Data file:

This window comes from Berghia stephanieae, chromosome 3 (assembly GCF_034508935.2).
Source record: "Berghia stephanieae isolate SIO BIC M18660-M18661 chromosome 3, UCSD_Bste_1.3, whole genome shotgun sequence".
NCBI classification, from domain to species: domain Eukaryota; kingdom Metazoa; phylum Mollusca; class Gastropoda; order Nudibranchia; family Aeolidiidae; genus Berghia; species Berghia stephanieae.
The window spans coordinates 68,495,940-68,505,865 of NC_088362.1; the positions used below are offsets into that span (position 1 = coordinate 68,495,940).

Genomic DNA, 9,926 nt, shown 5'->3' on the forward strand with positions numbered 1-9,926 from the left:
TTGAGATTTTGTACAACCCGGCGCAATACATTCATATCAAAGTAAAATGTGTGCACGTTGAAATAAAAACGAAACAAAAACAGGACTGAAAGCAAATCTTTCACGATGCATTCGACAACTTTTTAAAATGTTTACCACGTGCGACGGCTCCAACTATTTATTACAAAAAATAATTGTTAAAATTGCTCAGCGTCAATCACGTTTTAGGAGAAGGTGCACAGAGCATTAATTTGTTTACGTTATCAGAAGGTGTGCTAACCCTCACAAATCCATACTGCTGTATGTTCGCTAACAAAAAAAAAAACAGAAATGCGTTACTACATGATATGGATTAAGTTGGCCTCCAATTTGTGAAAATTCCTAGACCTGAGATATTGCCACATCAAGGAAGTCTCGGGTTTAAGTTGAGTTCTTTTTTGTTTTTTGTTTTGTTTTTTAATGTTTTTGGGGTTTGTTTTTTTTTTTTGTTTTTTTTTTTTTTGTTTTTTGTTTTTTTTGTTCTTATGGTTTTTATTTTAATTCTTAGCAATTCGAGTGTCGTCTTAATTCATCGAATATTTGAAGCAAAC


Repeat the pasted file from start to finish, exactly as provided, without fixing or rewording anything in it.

This window comes from Berghia stephanieae, chromosome 3 (assembly GCF_034508935.2).
Source record: "Berghia stephanieae isolate SIO BIC M18660-M18661 chromosome 3, UCSD_Bste_1.3, whole genome shotgun sequence".
NCBI classification, from domain to species: domain Eukaryota; kingdom Metazoa; phylum Mollusca; class Gastropoda; order Nudibranchia; family Aeolidiidae; genus Berghia; species Berghia stephanieae.
The window spans coordinates 68,495,940-68,505,865 of NC_088362.1; the positions used below are offsets into that span (position 1 = coordinate 68,495,940).

Genomic DNA, 9,926 nt, shown 5'->3' on the forward strand with positions numbered 1-9,926 from the left:
TTGAGATTTTGTACAACCCGGCGCAATACATTCATATCAAAGTAAAATGTGTGCACGTTGAAATAAAAACGAAACAAAAACAGGACTGAAAGCAAATCTTTCACGATGCATTCGACAACTTTTTAAAATGTTTACCACGTGCGACGGCTCCAACTATTTATTACAAAAAATAATTGTTAAAATTGCTCAGCGTCAATCACGTTTTAGGAGAAGGTGCACAGAGCATTAATTTGTTTACGTTATCAGAAGGTGTGCTAACCCTCACAAATCCATACTGCTGTATGTTCGCTAACAAAAAAAAAAACAGAAATGCGTTACTACATGATATGGATTAAGTTGGCCTCCAATTTGTGAAAATTCCTAGACCTGAGATATTGCCACATCAAGGAAGTCTCGGGTTTAAGTTGAGTTCTTTTTTGTTTTTTGTTTTGTTTTTTAATGTTTTTGGGGTTTGTTTTTTTTTTTTGTTTTTTTTTTTTTTGTTTTTTGTTTTTTTTGTTCTTATGGTTTTTATTTTAATTCTTAGCAATTCGAGTGTCGTCTTAATTCATCGAATATTTGAAGCAAAC